...given that it runs counter to conventional views on where resources should be allocated and where future conflict should arise...
    There are many who post on this Board (I happen to be but one) who do not agree that resources should be allocated as you seem -- nuance again on your part, I presume? -- to imply. If you indeed meant that the emphasis and collective wisdom pointed to 'small wars' only or nearly so and / or that Islamic radicalism (or insurgency) is the future, then like Gray, I doubt one can be that positive. In fact, I strongly question that. As Gray and Yogi Berra said, predictions are very difficult, especially about the future.

    I also suggest that Gates may not be totally on board with that vision of the future (past Afghanistan and Iraq) -- he must tailor his remarks to the cares of the day in Washington and he's been very astute at that. I think Gates is too sharp to fall into the trap of predicting the future in a world bereft of the false stability of the Cold War.

    In any event, aside form this Board and those two, I strongly doubt the system that is the US Government and DoD will allocate resources as you imply. Some; yes -- but not likely much. Congress won't allow it for one thing...

    The original posting, sans comment from you, could have gone either way; i.e. do you agree with Gray or do you agree with the apparent Gates position. Thus my question.

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    Default I don't know what the future holds...

    But:

    1. I think the combination of Gates + the rise of COIN folks from CNAS (Nagl & Co.) + Obama's purported focus on Afghanistan suggest that we see some major shift in resources towards fighting small wars -- to the extent, anyway, that the shift is greater than what has already been done over the past couple years.

    2. I am not a national security professional, so these are my views as an outsider looking in to the discussion. I am always happy to be educated when in error.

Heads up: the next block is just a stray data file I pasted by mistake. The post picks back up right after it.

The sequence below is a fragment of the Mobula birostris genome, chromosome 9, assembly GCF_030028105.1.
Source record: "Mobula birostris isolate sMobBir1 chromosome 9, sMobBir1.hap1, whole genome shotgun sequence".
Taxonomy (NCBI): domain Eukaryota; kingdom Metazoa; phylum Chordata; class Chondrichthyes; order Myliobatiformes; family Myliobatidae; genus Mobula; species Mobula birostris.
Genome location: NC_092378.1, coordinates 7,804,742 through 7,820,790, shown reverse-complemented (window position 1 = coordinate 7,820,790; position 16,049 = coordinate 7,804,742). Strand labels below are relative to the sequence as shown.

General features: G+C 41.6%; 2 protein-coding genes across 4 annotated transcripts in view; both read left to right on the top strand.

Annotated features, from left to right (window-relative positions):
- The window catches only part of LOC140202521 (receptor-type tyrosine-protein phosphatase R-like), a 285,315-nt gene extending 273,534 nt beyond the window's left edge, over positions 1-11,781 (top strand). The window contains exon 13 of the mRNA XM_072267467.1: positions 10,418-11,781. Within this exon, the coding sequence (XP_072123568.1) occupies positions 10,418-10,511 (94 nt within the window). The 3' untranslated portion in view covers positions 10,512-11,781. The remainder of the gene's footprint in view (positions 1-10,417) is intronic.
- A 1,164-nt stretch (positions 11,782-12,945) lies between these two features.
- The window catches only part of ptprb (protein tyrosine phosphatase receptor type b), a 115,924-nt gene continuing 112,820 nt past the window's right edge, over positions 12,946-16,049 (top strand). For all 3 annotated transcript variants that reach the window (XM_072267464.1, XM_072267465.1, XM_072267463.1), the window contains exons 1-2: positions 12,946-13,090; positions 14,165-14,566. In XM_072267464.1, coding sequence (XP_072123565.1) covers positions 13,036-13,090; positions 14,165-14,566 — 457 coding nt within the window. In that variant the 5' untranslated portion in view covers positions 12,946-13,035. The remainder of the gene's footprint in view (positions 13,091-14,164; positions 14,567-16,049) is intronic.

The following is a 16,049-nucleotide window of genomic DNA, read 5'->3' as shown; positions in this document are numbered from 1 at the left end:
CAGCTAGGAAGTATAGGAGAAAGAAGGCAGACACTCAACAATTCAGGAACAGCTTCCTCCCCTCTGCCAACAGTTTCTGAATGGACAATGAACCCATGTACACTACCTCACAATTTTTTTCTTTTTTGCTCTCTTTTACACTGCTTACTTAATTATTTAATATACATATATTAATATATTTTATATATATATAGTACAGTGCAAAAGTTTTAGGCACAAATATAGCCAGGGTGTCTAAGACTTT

3. If war is politics by other means, then the question of future wars is a political question. So the question of Gates vs. Gray is the wrong question insofar as it ignores the will of the political class, which is increasingly distant from military experience, disdainful and/or ignorant of war, etc.

    4. But if forced to answer the question, I have to say I'm agnostic because I don't know enough. Islamic radicalism certainly defines a large part of the strategic environment, but does it override energy and demographics? I'm not sure.

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    Council Member Ron Humphrey's Avatar
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    Post Interesting piece from Colin (as usual)

    Quote Originally Posted by TristanAbbey View Post
    But:

    1. I think the combination of Gates + the rise of COIN folks from CNAS (Nagl & Co.) + Obama's purported focus on Afghanistan suggest that we see some major shift in resources towards fighting small wars -- to the extent, anyway, that the shift is greater than what has already been done over the past couple years.